Baile, E. M., J. M. Nelems, M. Schulzer and P. D. Par'e. Measurement of regional bronchial arterial blood flow and bronchovascular resistance in dogs. J Appl Physiol. 53:1044-9, 1982.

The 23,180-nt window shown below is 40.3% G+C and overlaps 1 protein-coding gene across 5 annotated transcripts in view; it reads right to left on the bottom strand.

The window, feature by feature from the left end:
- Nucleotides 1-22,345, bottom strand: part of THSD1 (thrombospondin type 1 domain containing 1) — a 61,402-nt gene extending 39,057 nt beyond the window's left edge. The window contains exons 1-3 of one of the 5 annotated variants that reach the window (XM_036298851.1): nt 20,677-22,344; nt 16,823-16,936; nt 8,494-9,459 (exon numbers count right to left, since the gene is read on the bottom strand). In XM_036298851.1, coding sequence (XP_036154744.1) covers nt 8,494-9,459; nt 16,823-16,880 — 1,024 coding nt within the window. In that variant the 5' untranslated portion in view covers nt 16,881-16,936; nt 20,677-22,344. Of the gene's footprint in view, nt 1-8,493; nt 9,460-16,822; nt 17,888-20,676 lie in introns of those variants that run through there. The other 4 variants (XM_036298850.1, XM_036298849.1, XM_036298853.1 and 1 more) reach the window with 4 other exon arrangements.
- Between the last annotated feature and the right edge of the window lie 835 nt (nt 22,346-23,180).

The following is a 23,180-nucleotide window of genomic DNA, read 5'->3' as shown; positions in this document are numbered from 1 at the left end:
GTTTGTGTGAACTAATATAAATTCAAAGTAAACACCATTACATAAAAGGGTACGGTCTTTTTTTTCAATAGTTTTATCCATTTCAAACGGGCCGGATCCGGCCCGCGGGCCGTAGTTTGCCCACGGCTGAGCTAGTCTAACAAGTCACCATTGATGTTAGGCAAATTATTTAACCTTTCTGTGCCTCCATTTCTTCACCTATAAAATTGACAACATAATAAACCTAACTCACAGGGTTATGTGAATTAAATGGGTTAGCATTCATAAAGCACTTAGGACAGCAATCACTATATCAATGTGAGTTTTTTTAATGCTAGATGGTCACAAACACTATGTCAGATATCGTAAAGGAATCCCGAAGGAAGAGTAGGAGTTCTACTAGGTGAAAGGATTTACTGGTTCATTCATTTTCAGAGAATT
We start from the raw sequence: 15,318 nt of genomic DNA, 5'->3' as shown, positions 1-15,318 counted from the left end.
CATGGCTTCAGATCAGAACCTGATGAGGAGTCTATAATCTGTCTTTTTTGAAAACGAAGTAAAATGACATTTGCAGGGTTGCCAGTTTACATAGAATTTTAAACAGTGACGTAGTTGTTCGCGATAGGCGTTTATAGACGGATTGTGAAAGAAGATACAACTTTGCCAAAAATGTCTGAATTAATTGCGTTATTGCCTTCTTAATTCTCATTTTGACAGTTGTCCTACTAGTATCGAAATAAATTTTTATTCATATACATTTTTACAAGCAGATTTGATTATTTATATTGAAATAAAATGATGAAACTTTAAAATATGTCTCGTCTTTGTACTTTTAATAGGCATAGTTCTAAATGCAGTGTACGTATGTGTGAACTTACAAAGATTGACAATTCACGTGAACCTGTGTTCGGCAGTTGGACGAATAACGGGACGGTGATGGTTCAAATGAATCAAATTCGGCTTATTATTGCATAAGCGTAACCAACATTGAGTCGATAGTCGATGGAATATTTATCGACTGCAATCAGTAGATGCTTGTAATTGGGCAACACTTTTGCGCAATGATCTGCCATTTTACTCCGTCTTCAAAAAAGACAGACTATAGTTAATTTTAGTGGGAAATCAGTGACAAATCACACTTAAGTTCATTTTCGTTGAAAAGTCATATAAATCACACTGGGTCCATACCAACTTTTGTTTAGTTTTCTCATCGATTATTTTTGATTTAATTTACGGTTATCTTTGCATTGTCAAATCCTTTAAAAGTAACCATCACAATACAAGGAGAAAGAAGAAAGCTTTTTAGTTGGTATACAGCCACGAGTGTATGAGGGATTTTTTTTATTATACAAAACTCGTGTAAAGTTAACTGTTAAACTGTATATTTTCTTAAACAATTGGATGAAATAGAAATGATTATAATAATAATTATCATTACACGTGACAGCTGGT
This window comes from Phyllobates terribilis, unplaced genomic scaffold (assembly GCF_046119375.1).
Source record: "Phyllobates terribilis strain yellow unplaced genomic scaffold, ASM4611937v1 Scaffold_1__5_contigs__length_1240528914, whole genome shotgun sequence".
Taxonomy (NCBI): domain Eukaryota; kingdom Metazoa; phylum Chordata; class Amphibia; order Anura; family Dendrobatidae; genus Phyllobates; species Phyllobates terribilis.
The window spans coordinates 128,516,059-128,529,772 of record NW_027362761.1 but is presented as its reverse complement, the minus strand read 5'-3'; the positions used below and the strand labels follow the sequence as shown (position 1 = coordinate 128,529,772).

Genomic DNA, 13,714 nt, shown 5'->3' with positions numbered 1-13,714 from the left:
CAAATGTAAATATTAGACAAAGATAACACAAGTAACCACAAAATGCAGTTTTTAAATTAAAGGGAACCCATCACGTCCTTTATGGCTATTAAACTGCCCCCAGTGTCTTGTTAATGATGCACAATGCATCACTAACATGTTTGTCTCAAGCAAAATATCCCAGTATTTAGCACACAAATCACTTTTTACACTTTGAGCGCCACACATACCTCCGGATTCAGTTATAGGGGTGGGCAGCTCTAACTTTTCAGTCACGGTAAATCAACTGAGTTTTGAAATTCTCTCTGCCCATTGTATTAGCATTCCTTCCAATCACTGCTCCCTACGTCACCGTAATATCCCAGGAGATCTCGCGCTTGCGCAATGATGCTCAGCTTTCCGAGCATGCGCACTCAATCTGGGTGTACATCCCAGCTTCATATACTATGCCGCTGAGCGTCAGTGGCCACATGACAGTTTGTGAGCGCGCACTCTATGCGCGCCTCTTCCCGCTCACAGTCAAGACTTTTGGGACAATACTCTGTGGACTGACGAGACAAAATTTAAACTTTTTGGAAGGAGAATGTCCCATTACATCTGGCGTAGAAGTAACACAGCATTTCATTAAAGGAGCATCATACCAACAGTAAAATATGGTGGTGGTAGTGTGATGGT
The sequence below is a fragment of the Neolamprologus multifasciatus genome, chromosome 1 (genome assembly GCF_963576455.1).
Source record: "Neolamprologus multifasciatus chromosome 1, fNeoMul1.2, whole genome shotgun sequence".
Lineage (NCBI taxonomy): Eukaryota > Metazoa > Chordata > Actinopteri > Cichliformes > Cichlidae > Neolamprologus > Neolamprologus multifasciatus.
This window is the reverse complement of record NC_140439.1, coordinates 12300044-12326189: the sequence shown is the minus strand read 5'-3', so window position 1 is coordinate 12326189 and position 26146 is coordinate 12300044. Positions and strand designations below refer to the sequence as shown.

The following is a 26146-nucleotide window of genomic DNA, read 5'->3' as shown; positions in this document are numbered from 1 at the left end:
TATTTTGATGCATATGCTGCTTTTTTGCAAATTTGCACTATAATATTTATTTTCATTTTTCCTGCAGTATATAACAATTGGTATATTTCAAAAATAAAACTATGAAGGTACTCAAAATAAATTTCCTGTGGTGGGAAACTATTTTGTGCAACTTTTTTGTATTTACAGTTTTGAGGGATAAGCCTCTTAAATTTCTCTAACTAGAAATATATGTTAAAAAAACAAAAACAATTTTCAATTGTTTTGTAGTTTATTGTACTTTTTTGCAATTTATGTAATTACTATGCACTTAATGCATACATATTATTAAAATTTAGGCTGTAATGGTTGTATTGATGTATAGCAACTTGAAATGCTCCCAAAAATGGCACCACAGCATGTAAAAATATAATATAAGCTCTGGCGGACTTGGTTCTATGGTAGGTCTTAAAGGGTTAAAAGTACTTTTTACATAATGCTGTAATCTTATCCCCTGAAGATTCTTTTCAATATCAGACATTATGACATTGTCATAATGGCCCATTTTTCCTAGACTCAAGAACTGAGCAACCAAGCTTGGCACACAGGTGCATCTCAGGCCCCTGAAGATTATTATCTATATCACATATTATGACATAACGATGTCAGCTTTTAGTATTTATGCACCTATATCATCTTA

Little is known about normal variations and control of bronchial blood flow and bronchovascular resistance. We have used the reference-flow technique and 15-microns-diameter microspheres to measure bronchial blood flow under physiological conditions. Dogs (n = 13) were anesthetized and ventilated, and their chests were opened. A ligature was placed loosely around the left main pulmonary artery, and the left atrium was cannulated. In six dogs three sets of microspheres were injected simultaneously into the left atrium, and in another seven dogs the three sets of microspheres were injected sequentially at 0.5-h intervals. Prior to each injection measurements of pulmonary arterial, left atrial, and aortic pressures, cardiac output, and blood gases were made. Five seconds after injection the left main pulmonary artery was transiently occluded to prevent recirculation. After the final injection, dogs were killed, the lungs were removed, and the parenchyma was stripped off the large and small airways of the left lung. Knowing the radioactivity in the trachea, bronchi, parenchyma, and in the reference flow blood and also the aortic and left atrial pressures, we calculated bronchial blood flow (ml X min-1 X g dry lung-1) and bronchovascular resistance (cmH2O X ml-1 X min X 100 g dry lung). Results showed that there were no significant differences between the three measurements of bronchial blood flow when microspheres were injected simultaneously or sequentially. Bronchial blood flow to the left lung was 0.4% of cardiac output; 55% of the total flow went to lung parenchyma and 45% to trachea and bronchi. Expressed as flow/g dry lung the greatest flow was to the airways.